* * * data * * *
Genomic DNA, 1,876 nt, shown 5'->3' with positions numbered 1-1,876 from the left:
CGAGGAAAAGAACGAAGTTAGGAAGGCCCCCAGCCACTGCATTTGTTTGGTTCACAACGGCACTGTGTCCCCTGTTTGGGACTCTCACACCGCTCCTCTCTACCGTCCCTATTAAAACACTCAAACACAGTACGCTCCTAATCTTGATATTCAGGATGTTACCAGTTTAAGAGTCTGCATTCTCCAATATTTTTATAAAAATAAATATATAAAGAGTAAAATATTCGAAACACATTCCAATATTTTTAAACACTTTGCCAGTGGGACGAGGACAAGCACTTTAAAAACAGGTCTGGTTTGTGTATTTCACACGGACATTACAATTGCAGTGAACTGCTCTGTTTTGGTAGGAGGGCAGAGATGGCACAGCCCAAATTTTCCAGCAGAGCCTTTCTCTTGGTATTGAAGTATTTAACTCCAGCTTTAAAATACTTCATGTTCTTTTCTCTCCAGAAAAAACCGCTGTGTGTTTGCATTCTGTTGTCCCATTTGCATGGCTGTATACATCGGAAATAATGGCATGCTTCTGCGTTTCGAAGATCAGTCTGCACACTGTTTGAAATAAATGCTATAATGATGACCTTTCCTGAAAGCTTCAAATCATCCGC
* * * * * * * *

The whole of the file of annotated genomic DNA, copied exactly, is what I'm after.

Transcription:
Genomic DNA, 1,876 nt, shown 5'->3' with positions numbered 1-1,876 from the left:
CGAGGAAAAGAACGAAGTTAGGAAGGCCCCCAGCCACTGCATTTGTTTGGTTCACAACGGCACTGTGTCCCCTGTTTGGGACTCTCACACCGCTCCTCTCTACCGTCCCTATTAAAACACTCAAACACAGTACGCTCCTAATCTTGATATTCAGGATGTTACCAGTTTAAGAGTCTGCATTCTCCAATATTTTTATAAAAATAAATATATAAAGAGTAAAATATTCGAAACACATTCCAATATTTTTAAACACTTTGCCAGTGGGACGAGGACAAGCACTTTAAAAACAGGTCTGGTTTGTGTATTTCACACGGACATTACAATTGCAGTGAACTGCTCTGTTTTGGTAGGAGGGCAGAGATGGCACAGCCCAAATTTTCCAGCAGAGCCTTTCTCTTGGTATTGAAGTATTTAACTCCAGCTTTAAAATACTTCATGTTCTTTTCTCTCCAGAAAAAACCGCTGTGTGTTTGCATTCTGTTGTCCCATTTGCATGGCTGTATACATCGGAAATAATGGCATGCTTCTGCGTTTCGAAGATCAGTCTGCACACTGTTTGAAATAAATGCTATAATGATGACCTTTCCTGAAAGCTTCAAATCATCCGC